Together with the public sector and civil society organisations, private sector players in Nigeria have called for collective action to build a culture of integrity in the Nigerian economic system. This call was made by panelists of the first Integrity Roundtable taking place in Lagos, Nigeria. The event was thematically focusing on “the role of the private sector in building a culture of integrity”.
In collaboration with the Delegation of German Industry and Commerce (AHK) Nigeria, the roundtable was organised as part of several entry activities of the Alliance for Integrity into the Nigerian ecosystem. The session hosted Business Executives, CEOs and Managers of several international, multinational and local enterprises including, Weststar Associates Limited (Mercedes-Benz), Aelex, BASF SE and Guinness (Diageo).
In her opening speech, the Delegate for AHK Nigeria, Katharina Felgenhauer, underscored the importance of the Alliance for Integrity to enter into Nigeria, stressing the point that corruption was the main challenge of businesses in the country. Citing a study conducted by AHK Nigeria in 2019, she remarked that the SMEs who participated in the study indicated that compliance and integrity was top on issues that they were focusing on. “Personal integrity from business leaders is playing an essential role to be compliant also in their businesses,” Felgenhauer stressed. She strongly invited the participants to have an open discussion on the effects of corruption in the business environment and advocated for a collective measure to deal with the issue.
Panelists at the roundtable took turns to clearly outline the issues on integrity and compliance. They explained compliance to be an output of the environment, consisting of policies, systems, structures, and personal integrity. Building on these ideals, the panelists encouraged businesses to ensure people adhere to the set rules in their companies and within the economic system. It was noted that, in creating a culture of compliance, room must be made for errors and support systems; and care must be taken not to put fear in the employees but to encourage an environment that welcomes open discussions to address emerging issues.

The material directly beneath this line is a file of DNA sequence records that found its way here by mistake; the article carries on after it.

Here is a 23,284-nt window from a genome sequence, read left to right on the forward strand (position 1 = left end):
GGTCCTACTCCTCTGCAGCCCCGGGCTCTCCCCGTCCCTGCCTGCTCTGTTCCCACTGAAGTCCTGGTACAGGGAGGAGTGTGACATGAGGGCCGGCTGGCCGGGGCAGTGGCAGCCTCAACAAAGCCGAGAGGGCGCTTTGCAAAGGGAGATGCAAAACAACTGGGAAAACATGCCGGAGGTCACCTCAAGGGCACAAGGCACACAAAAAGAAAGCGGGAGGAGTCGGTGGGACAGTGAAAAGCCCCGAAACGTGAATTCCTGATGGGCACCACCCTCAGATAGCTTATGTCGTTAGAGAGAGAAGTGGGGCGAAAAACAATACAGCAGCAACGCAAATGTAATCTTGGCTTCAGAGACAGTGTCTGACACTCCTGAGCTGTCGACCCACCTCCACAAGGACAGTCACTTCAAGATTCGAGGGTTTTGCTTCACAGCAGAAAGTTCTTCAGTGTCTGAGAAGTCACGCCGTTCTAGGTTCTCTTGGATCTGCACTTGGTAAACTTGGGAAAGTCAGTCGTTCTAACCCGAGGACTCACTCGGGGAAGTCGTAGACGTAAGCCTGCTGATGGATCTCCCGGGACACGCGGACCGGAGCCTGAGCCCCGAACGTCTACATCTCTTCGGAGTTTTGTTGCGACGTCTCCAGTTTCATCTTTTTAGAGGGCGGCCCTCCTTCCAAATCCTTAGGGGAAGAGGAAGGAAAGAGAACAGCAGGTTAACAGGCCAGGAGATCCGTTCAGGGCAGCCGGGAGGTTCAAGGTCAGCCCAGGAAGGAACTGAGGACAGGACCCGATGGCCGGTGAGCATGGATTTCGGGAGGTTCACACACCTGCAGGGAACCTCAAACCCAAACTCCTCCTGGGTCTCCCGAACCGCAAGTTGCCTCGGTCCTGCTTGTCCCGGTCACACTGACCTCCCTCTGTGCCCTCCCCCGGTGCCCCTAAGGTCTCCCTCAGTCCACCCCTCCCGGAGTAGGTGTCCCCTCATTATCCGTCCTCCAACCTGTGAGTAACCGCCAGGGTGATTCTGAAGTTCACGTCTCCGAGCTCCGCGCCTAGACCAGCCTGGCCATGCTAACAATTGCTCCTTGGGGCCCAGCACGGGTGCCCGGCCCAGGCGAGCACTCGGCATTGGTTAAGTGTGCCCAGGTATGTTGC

In moving the discussions forward, participants highlighted the complexities of the business environment which apparently forces companies to act inappropriately in order to stay in business. Specific references were made to red tapes in business operations with the public sector. As such, there was a call for collective action between both the private and public sector aiming to adapt specific solutions to specific challenges in the economic system that facilitates corruption. With this said, the private sector actors foregrounded their critical role in promoting a responsible business environment through active engagements, collaborations and collective actions. The case was made that there were enough relevant laws, legislations and regulations to help achieve a responsible business climate. The statement was accompanied by a collective call that was made for the strict implementation of anti-corruption laws and adherence to the compliance standards in order to achieve the set objective.
In her closing remarks, Katharina Felgenhauer, maintained that corruption was expensive in the long run, and advised businesses to institute a culture of compliance in their organisations, starting with a clear ‘voice from the top’. “We need continuous dialogues and engagements of such nature to discuss the topic of anti-corruption”, Felgenhauer emphasised. She admonished the participants to sign on to the Alliance for Integrity Initiative, as a credible platform to achieve this objective.
Panelists at the roundtable included Dr. Jean-Marc Ricca, Managing Director of BASF West Africa, Mr. Theophilus Emuwa, Managing Partner, Aelex, Ms. Ikwo Okutinyang, Compliance Manager, Guinness (Diageo) Nigeria, and Mrs. Ebere Aninih, General Manager, Legal Compliance and Human Resources, Weststar Limited (Mercedes-Benz).
Authors: Gideon Mankralo & Christiana Gada